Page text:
The inhibition of the main pathway of neuronal damage is an attractive target for stroke treatment, but many inhibitors of the excitotoxic cascade have not been successful in clinical trials. Following the occlusion of a vessel, the ischemic changes in brain tissue depend on the degree of hypoxia (Sodaei and Shahmaei, 2020). The site which suffers the most significant decrease in blood flow is the ischemic core, where neurons rapidly undergo cell death (Phan et al., 2002). While in the penumbra, the reduction in blood flow has caused the complete cessation of electrical activity but has not induced the morphological changes of cell death (Phan et al., 2002). The neurons in the penumbral zone will undergo excitotoxic neuron death in the following 4–24 h unless perfusion improves (Li and Wang, 2016; Fifield and Vanderluit, 2020). Despite the attractive idea of inhibiting the excitotoxic cascade through the blockade of the NMDA receptor, there have previously been many clinical trials with NMDAR blockers that have failed to show improvement in the morbidity or mortality of stroke patients. NMDA channel blockers have been demonstrated to be neuroprotective in preclinical models of ischemic stroke. However, these results have not been able to be replicated in a clinical setting (Lai et al., 2014). The reasons for the unsuccessful clinical transition of these NMDAR antagonists are unclear. However, proposed reasons include, but are not limited to, inappropriate dosage for neuroprotection, intolerable side effects, administration out of their neuroprotective window, poor experimental design, and variable patient populations, among others (Lai et al., 2014). The pharmacodynamic differences between NMDAR antagonists are partly responsible for the varying results in clinical effectiveness, highlighting the importance of both efficacy and tolerability.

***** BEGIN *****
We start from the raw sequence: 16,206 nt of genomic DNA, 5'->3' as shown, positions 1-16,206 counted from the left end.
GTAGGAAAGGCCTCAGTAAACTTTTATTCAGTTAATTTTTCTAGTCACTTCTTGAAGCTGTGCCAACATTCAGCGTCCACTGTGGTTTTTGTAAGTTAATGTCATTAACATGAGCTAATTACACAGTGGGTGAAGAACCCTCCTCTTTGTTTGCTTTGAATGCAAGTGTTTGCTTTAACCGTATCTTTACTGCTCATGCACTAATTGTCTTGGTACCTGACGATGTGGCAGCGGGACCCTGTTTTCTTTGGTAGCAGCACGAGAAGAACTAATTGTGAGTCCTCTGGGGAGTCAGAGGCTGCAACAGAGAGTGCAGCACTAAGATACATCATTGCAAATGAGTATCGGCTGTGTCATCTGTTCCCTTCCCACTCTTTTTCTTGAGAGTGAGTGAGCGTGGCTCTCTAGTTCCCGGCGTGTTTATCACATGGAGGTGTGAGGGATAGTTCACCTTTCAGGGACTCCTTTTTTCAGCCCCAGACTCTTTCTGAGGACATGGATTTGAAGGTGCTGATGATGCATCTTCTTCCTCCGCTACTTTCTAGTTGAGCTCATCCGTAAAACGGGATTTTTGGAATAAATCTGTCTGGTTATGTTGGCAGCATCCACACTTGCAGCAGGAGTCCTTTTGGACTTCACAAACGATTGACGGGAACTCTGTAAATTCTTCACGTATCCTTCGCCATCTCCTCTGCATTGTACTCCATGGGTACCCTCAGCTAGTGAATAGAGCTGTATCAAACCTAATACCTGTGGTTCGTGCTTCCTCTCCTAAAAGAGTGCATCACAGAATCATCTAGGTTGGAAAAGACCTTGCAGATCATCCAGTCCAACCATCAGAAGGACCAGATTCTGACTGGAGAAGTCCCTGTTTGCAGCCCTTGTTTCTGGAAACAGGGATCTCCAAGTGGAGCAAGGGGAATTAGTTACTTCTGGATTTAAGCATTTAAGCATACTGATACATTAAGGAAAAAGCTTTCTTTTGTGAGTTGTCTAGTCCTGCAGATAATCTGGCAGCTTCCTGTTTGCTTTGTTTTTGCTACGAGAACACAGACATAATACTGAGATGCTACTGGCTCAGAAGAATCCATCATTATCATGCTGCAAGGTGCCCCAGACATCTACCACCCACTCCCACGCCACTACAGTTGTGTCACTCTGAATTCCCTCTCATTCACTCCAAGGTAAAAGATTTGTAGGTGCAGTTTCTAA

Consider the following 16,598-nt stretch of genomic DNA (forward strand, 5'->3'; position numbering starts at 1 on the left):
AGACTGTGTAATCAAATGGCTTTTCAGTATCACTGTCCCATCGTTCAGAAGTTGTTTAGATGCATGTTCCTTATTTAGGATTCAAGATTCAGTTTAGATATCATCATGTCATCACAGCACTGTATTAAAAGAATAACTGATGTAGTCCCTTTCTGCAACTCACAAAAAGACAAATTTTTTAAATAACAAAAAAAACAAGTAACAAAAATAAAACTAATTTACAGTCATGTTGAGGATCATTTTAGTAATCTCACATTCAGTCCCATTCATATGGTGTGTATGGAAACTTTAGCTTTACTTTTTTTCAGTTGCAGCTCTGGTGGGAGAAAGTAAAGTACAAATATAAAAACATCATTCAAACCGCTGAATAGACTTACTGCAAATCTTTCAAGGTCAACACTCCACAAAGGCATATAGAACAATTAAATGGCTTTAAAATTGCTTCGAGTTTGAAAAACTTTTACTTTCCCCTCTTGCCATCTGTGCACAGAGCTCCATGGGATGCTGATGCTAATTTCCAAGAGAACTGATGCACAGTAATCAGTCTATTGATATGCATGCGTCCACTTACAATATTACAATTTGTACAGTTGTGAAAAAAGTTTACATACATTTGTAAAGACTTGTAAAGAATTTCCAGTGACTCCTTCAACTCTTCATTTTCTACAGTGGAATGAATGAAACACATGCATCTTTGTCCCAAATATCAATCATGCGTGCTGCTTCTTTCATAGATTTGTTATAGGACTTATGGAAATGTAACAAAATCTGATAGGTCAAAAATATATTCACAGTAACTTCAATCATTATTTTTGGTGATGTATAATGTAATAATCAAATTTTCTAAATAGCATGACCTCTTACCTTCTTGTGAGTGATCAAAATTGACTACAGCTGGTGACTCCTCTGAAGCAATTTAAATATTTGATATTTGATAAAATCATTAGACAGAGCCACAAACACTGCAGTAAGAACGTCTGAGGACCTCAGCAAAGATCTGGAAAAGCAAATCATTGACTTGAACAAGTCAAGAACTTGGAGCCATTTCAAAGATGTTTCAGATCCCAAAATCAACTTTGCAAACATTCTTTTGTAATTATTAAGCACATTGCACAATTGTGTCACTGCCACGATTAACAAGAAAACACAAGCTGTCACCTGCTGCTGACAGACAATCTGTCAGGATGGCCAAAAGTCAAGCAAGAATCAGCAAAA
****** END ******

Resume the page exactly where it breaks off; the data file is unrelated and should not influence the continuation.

Memantine (3,5-dimethyltricyclo[18.104.22.168,7]decan-1amine or 3,5-dimethyladamantan-1-amine) is a primary aliphatic amine. It is a member of the adamantanes, in the same class as amantadine (Lee et al., 2016). Memantine is an N-methyl-D-aspartate (NMDA) receptor antagonist. The FDA approved memantine in 2003 for its use in moderate to severe Alzheimer’s disease. Continuous activation of the NMDA receptors in the central nervous system caused by glutamate is thought to be partially responsible for the symptoms of Alzheimer’s disease. The pharmacological effect of memantine occurs via its activity as a non-competitive (open-channel) rapid off-rate NMDA receptor antagonist, which prevents the action of glutamate on its receptor. Memantine preferentially binds hyperactive NMDA receptors without disrupting the normally functioning NMDA cation channels (Chen and Lipton, 2006). This property allows it to act mainly in pathologically depolarized brain regions that inhibit calcium influx into cells, normally caused by chronic NMDA receptor activation by glutamate. Despite these antagonist effects, memantine has not been proven to prevent or delay neurodegeneration in patients diagnosed with Alzheimer’s (Robinson et al., 2006). Due to the unique kinetics of memantine, it has excellent clinical tolerability, in contrast to other high-affinity NMDA channel blockers (Chen and Lipton, 2006).